Twenty-first-century commerce depends on the unencumbered flow of data around the globe. At the same time, however, individuals are clamouring for governments to do more to safeguard their personal data. A prominent outgrowth of this global cacophony has been a reinvigorated regulatory focus on cross-border data transfers. Russia made headlines because it enacted a law in 2015 that requires companies to store the personal data of Russians on servers in Russia. While this is an extreme example of ‘data localisation’, Russia is not alone in its effort to create impediments to the free flow of data across borders. The Safe Harbor framework, which was a popular tool used to facilitate data flows from the European Union to the United States for nearly 15 years, was invalidated by the Court of Justice of the European Union (CJEU) in 2015, in part as a result of the PRISM scandal that arose in the wake of Edward Snowden’s 2013 revelations. The invalidation of Safe Harbor raised challenging questions regarding the future of transatlantic data flows. A successor framework, the EU–US Privacy Shield, was unveiled by the European Commission in February 2016 and in July 2016 was formally approved by the European Union. In 2017, the Swiss government announced its approval of a Swiss–US Privacy Shield framework. Four years after it was formally approved, the EU–US Privacy Shield was invalidated by the CJEU on 16 July 2020, again as a result of concerns arising from the US surveillance framework. The CJEU’s decision to invalidate the EU–US Privacy Shield left Shield-certified organisations scrambling to identify and implement alternative data transfer mechanisms to lawfully transfer EU personal data to the United States.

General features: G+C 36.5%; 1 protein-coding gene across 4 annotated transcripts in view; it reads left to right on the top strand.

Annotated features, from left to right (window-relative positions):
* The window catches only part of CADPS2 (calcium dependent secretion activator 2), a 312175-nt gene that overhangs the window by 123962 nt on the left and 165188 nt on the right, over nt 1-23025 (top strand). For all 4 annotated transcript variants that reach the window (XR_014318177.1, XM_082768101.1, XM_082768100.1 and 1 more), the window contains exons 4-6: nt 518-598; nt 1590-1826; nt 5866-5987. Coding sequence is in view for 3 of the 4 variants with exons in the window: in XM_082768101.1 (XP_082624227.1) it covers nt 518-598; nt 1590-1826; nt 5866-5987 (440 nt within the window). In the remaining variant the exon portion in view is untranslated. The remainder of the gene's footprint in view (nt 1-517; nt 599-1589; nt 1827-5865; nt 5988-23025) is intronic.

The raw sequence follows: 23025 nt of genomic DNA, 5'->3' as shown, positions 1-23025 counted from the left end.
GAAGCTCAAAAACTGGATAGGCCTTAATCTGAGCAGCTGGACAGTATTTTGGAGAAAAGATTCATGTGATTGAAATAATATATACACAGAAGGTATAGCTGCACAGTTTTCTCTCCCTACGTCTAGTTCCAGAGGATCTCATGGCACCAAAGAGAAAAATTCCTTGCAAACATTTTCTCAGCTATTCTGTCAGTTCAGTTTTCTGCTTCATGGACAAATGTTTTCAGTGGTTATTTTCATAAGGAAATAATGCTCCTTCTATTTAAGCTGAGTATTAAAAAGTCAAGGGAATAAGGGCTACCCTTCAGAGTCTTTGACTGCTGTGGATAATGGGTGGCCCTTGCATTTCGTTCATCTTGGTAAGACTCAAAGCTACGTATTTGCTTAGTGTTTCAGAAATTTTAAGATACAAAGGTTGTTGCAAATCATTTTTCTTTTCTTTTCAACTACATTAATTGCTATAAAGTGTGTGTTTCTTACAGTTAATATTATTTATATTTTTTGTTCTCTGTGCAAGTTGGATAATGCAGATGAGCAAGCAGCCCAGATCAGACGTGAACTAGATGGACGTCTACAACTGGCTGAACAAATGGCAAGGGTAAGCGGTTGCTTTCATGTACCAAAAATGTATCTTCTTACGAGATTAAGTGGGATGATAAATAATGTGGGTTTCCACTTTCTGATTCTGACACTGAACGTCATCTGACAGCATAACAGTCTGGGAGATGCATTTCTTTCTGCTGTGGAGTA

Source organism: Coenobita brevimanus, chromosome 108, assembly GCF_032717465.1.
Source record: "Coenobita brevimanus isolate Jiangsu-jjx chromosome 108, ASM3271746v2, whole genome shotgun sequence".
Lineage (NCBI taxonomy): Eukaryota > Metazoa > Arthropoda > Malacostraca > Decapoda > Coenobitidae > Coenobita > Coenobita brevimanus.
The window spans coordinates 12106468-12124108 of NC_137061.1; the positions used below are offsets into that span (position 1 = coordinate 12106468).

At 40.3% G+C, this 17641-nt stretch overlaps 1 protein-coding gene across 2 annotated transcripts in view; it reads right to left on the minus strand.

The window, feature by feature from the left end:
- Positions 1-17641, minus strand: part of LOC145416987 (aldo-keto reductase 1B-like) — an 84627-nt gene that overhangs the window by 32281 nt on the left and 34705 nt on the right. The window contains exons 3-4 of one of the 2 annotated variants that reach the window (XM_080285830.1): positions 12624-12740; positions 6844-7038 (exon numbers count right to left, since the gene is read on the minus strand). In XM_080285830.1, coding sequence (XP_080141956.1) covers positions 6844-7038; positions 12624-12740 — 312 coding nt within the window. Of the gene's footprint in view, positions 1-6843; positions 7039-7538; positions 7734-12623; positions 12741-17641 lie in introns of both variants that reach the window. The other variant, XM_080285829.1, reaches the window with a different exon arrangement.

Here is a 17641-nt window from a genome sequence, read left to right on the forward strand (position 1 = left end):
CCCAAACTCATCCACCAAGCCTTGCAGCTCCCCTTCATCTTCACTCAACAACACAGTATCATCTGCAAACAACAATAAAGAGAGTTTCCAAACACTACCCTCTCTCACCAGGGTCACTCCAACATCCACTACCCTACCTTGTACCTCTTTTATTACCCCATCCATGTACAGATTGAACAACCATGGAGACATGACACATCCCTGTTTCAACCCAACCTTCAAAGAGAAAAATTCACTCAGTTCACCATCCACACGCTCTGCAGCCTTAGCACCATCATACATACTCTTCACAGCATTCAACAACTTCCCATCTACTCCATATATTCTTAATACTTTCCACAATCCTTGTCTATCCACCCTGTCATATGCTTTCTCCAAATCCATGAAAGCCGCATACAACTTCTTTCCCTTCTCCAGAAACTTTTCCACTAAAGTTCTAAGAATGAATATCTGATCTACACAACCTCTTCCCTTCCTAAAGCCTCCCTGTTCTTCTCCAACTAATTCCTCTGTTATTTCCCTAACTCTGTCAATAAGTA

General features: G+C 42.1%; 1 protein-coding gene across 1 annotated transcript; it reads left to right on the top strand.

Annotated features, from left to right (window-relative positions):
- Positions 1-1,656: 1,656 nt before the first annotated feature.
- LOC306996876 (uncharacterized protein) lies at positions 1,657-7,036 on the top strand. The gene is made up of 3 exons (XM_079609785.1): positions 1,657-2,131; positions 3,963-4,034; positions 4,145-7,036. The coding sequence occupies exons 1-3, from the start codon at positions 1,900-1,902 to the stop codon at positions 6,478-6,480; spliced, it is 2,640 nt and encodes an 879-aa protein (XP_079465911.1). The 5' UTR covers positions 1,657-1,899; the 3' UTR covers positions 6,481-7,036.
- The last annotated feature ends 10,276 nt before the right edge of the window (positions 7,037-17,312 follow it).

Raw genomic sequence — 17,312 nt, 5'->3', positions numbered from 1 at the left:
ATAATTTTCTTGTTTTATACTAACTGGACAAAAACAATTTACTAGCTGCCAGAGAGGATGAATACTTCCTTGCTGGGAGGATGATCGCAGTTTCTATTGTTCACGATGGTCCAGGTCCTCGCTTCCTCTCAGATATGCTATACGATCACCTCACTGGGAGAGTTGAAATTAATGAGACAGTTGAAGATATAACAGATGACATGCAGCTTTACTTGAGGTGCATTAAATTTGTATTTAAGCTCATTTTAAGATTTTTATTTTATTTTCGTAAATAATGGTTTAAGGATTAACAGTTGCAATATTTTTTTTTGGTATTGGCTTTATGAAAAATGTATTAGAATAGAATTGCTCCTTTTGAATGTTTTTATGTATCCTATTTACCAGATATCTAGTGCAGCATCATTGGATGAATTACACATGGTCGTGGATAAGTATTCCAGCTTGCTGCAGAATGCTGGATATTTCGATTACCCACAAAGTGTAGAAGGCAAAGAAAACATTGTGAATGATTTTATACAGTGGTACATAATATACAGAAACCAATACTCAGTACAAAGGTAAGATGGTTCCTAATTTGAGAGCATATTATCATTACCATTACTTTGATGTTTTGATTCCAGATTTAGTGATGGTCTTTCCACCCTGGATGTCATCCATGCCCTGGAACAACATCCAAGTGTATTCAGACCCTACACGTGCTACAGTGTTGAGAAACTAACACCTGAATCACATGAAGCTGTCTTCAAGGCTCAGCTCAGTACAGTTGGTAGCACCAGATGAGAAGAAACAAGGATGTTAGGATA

Contrasting approaches to privacy regulation in the European Union and the United States